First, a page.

Ed Reed would rather talk about the NFL safeties who came before him
Here’s why the former All-Pro safety isn’t nervous about the Hall of Fame
I called Ed Reed and asked him about the impending Hall of Fame announcement.
Reed, who retired after the 2013-14 season, is one of 15 finalists to have their fate decided by the Hall of Fame committee this weekend. Although it would be natural for him to have some anxiety, Reed, a friend and former teammate of mine, responded as calmly as I expected.
“Not at all,” he said, after directing contractors to wipe their feet on the mat as they came into his Atlanta-area home.
Despite being the epitome of a modern NFL safety for a generation, Reed wasn’t calm because of certainty about the outcome. “Who knows what they’ll do?” he said. It came from an understated, intrinsic self-assuredness that showed in the way Reed played, breaking the rules of covers when his football supercomputer mind calculated an opportunity, and in the way he has always presented himself.
Reed has never been a trendsetter or a trend follower. His clothes and hair have always made him look more like a Delta Blues musician rolling to his next gig than a superstar athlete. After a couple of seconds of silence, he said to me, “I hope Atwater gets in,” referring to Steve Atwater, the Denver Broncos’ All-Pro safety in the ’90s who has been repeatedly snubbed.
Reed’s deep respect for the position he perfected and the players who came before him bubbled up during a conversation that should have been focused on him.
“As far as safeties go, he is one of the best to ever do it,” Reed said before recounting Atwater’s most iconic play.
In 1990, Reed watched the Week 2 Monday night game, Kansas City Chiefs at Denver Broncos, when 253-pound Chiefs running back Christian “The Nigerian Nightmare” Okoye, who had become an All-Pro by barreling over and through defenders, rumbled into the Broncos’ defensive backfield. In just his second season, the 218-pound Atwater did the unimaginable: He met Okoye head to head. And knocked him back.
“He was a ‘Woo!’ hitter,” Reed said of the eight-time Pro Bowler, two-time first-team All-Pro and two-time Super Bowl champion. “He was one of the guys I looked up to, but Ronnie Lott was my guy.”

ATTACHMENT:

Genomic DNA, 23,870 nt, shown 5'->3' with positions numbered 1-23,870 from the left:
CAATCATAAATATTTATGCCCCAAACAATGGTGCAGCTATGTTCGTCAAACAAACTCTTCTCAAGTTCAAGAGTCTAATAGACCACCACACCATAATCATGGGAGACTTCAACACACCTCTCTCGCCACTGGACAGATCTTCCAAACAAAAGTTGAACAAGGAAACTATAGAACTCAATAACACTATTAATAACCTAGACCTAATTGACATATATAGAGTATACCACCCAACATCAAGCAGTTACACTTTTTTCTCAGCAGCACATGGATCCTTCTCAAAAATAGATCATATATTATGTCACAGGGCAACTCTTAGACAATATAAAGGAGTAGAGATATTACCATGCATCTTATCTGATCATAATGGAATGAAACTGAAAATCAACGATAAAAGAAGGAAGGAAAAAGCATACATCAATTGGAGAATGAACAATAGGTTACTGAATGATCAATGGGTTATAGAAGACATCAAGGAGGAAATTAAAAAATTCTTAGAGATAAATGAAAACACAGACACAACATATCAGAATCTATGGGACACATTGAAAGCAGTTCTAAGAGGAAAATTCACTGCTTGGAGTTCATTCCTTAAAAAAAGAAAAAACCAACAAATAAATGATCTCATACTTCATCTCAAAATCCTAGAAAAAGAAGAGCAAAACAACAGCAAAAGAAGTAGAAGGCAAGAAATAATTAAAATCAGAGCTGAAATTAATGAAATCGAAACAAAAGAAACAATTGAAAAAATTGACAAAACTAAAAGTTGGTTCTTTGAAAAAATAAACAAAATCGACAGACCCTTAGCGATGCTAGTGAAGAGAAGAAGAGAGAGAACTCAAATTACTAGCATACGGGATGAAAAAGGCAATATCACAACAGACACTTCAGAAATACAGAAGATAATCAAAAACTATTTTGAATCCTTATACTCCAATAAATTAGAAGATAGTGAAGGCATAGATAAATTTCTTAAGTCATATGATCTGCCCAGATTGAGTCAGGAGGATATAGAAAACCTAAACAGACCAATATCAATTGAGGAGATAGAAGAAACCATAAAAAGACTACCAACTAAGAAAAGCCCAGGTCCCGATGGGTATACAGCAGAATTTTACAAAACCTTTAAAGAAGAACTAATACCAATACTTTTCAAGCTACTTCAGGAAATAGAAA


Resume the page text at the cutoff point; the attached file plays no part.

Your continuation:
Reed expounded on the virtues of Hall of Famer Ronnie Lott as I listened silently. Without a pause, he took the conversation to Hall of Fame Seattle Seahawks safety Kenny Easley. Reed rattled through descriptions of the best players at his position like a safety sommelier. Then he went deep into the vintage and pulled out a 1948 “you gotta watch some Emlen Tunnell highlights.” Reed raved about Tunnell’s prowess returning interceptions, a skill for which Reed himself is known. Reed’s 107-yard return in 2008 is an NFL record, which beat his 106-yarder from 2004.
Neither of those plays was Reed’s most memorable, however.
I would imagine it’s hard to choose a single most memorable play from a 13-year career with 64 interceptions and 13 touchdowns, but he did. And on that play he didn’t record a single stat — not a tackle, interception or even a deflection. It was the game-sealing interception by former Baltimore Ravens cornerback Cary Williams in the January 2013 AFC Championship Game in Foxborough, Massachusetts, against the New England Patriots.
“I knew Brady was reading me,” Reed recalled. “And I knew if I went low, he was going to take a shot deep. So I told Cary to get back and he better catch the ball.”
It all played out just as Reed foresaw, as so many other plays had over the years.
In the Super Bowl, Reed intercepted Colin Kaepernick, giving him his ninth postseason interception, which tied him with Lott for most career postseason interceptions. The Ravens went on to win the Super Bowl in New Orleans, Reed’s hometown.
Reed was always an outspoken presence in the locker room, but much less so to the public. But when you’ve had the career he’s had, the individual attention will come.
“I’ve given a few Hall of Fame speeches already: high school, college and the University of Miami. If I get into Canton, I already know my speech. … It’s about my dad and mom, the people who sacrificed for me.”
But he believes that he owes them so much more than kind words. And, if they are responsible for instilling the values and drive that guided and fueled the best safety many of us have ever had the privilege of watching, we all owe them at least a thank you.